This is a great article brought to us by StrongFirst. It's great because it speaks to an issue or an ideal that is ever present in today's fitness industry. That the most important thing is GOING HARD, INTENSE, CRAZY EVERY SINGLE WORKOUT! The problem with this statement is that although high intensity training certainly has its place in our training program as well as many others, it can't be all the time, every time. For a better understanding of WHY, take a read below.

THE SCHOOL OF STRENGTH

UNDERSTANDING WHY “LESS IS MORE” WITH ANTI-GLYCOLYTIC TRAINING

By Matt Kingstone
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In the current culture of the fitness world, it seems that taking extended rest periods or working at an intensity level that is less than maximum is considered a waste of time. However, there are many in the fitness industry who are making a case for a more measured approach to strength and conditioning training. None more so than Pavel Tsatsouline.

Pavel’s latest set of principle based training protocols, called Strong Endurance™, paints a picture of a world in which we can train at a level that may seem blasphemous to some and too good to be true to others. But, by following the principles laid out by Strong Endurance™, improvements in endurance or conditioning can be seen more quickly and much more safely than with many of today’s popular methods. Let’s explore why.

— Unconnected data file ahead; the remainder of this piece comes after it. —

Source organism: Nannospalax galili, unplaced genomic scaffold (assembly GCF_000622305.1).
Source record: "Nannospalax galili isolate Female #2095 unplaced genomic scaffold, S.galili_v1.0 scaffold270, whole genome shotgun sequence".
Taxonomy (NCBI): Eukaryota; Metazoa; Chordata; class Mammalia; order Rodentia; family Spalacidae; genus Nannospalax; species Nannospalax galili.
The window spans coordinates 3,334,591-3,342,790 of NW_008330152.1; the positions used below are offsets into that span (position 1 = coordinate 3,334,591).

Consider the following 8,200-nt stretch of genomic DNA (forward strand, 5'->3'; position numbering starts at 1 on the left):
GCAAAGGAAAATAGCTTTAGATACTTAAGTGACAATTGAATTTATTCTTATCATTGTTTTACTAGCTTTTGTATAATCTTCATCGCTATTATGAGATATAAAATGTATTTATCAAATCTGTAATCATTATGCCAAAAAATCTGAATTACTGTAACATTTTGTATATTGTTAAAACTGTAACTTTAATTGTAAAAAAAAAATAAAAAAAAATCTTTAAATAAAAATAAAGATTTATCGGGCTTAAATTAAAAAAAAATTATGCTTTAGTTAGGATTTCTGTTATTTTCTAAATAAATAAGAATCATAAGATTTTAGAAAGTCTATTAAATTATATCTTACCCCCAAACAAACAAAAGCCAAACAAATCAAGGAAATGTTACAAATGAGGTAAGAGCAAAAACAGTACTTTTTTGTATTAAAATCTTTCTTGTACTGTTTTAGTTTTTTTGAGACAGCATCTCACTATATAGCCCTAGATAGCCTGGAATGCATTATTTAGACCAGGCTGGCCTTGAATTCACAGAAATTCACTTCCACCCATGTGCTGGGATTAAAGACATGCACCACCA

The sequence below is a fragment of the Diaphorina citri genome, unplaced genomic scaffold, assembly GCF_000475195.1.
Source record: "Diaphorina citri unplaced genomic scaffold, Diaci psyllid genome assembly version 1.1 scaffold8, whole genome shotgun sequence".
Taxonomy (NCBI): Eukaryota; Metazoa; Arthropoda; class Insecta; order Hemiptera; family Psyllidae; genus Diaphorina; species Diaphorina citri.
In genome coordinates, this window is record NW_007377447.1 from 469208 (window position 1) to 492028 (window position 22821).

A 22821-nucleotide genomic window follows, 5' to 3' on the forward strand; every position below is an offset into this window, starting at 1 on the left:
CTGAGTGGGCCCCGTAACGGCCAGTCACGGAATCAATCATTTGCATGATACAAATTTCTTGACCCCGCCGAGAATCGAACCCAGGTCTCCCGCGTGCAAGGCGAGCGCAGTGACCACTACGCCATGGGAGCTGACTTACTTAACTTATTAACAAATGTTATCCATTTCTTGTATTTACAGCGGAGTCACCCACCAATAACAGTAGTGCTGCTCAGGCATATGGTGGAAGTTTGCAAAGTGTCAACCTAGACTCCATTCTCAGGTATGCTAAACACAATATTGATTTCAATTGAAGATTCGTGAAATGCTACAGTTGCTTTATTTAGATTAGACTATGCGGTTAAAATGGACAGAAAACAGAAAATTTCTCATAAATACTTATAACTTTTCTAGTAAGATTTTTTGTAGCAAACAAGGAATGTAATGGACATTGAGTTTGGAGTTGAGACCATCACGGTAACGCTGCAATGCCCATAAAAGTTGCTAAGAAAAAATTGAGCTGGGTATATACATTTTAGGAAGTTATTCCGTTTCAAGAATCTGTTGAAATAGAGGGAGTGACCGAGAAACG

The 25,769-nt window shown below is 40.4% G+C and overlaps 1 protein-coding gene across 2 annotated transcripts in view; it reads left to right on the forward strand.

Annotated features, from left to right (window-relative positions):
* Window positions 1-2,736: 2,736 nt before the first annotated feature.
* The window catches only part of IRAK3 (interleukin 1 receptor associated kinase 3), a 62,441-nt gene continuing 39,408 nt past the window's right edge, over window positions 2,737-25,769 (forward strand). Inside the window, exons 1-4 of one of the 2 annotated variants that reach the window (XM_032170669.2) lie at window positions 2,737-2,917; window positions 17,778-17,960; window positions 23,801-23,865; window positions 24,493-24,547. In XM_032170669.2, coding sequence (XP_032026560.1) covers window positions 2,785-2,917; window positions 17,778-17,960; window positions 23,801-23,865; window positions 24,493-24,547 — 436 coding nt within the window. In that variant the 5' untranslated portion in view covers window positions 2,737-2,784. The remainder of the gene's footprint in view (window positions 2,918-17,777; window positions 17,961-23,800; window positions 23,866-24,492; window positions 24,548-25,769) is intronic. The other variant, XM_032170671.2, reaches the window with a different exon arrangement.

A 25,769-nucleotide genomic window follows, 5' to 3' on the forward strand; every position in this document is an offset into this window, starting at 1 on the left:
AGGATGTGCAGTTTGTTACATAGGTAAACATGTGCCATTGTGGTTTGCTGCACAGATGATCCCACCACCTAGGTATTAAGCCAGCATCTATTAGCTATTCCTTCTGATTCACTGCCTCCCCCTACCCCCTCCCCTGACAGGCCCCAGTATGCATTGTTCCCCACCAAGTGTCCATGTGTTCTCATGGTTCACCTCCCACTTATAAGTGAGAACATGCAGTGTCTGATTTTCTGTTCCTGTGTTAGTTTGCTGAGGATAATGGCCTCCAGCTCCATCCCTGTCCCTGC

The Problems with Glycolytic Training

Many of today’s popular training approaches use metabolic conditioning (metcons), the most well known example being high intensity interval training (HIIT), which uses primarily the glycolytic energy system (more on this system below). These are intervals that have a high energy output for short to medium work sets followed by a short rest before repeating the set. These are the sessions that make you want to throw up, make your muscles feel like they are going to burst into flames, and make it difficult to climb the stairs to change out of your training clothes.

The issue with primarily using the glycolytic system for extended periods of time—both over the duration of a training session, and especially day in and day out—is all the metabolic waste this system produces. This waste can present itself as that burning in the muscles that has become so coveted, but in fact can be quite detrimental to our progress and health, as we will see in a minute.

That isn’t to say that this style of training doesn’t have its place, but it lies mostly in the realm of your peaking cycle. The take-home message here is that physical training that exploits this high waste energy system doesn’t create a favorable internal environment to see the best results.

So, what is the alternative? Enter “anti-glycolytic training.”

(click on the article title above for the full article)

 

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